But first, the tweet that jolted me into action - and words.
As you'll hopefully see from the screenshot, it was from @BestWordsmith, a bloke called Doug - a very good copywriter from what I've read and, as far as I can tell, (as much as you can tell via sociable media) a thoroughly decent chap. Go on, give him a follow. Then check out the other copy monkeys I follow - they're all good people and well worth a sneak up behind. (If you're a writer and don't currently appear on my list, it's nothing personal... well it is... personally, I'm crap at keeping my lists up to date - so please give me a shout below and I'll gladly add your name).
Doug's tweet directed me to a big long list of copywriting tips from a fellow marketing hack called Bill. If you're a writer, you'll have heard of him - Bill Fryer - a Big Daddy amongst the Copy Club.
Now Bill's obviously pretty successful. He's one of the breed of copywriters who's utterly, totally, completely commercially focused.
'What?' I hear the writers scream. 'To be a decent writer (of the marketing copy variety) you are inherently commercial.'
Yup. But I'm talking about being commercial in terms of marketing yourself as opposed to being commercial about marketing your clients.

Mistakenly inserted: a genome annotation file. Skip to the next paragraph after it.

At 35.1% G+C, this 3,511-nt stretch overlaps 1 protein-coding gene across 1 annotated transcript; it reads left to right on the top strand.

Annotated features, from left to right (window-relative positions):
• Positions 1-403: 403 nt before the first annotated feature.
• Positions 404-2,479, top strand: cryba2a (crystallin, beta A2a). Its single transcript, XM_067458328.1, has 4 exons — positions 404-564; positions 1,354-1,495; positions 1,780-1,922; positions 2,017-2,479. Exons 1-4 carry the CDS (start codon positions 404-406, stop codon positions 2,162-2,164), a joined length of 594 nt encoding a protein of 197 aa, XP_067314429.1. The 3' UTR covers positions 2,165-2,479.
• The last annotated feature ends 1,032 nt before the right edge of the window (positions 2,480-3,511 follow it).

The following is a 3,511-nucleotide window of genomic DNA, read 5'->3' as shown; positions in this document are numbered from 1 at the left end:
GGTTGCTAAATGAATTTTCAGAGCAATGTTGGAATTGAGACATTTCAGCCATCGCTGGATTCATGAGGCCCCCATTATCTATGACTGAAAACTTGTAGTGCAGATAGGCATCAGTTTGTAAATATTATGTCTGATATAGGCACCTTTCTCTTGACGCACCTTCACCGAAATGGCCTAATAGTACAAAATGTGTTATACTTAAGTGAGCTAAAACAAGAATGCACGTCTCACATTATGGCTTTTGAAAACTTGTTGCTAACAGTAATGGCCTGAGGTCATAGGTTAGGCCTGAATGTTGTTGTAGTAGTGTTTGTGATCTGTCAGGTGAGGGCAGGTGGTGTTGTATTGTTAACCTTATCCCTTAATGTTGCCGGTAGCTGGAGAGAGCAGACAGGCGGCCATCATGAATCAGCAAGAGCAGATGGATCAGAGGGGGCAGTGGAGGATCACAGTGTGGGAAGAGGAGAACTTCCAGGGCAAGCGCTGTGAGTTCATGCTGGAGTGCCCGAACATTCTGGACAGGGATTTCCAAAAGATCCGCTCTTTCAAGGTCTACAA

And here comes the other 'but'. And the thing I've been meaning to mention for ages:
Just who does this breed of copywriter think they are marketing to?
Take a look at the link - if you haven't already.
As I said, a great big long list of copywriting tips. For copywriters.
Now writers, I don't know about you, but my market is not a bunch of copywriters looking for tips on how to improve their skills. My market is a bunch of marketing bods and business bods looking to improve their bottom line.
I'm not talking about posts on SEO, discussions on grocers' apostrophes and debates on copy style - the benefit of a potential client reading those is obvious. They show the writer has more in-depth knowledge; they show the writer thinks beyond wasting pixel ink; they show the writer cares about their craft.
And they show the writer to be someone who can add far more value than the client who can merely string words together.
You know that client. It's the client that forces their version upon you. The cart horse client who drafts their idea of how the copy should be, challenges you to beat it and after you duly knock it into shape and beat its potential pulling power out of sight, still doesn't drink the water.
The client who really shouldn't be writing copy.
So are Bill's tips for that client? Because they seem like tips for writers to me.
Which begs me to ask, 'Is it all a little bit of peacocking?' (Yup, you're allowed to invent new words on your own blog by the way.)
Or is it misdirected marketing?
I've not made up my mind yet but at least I've got it off my chest.
I dunno, you tell me.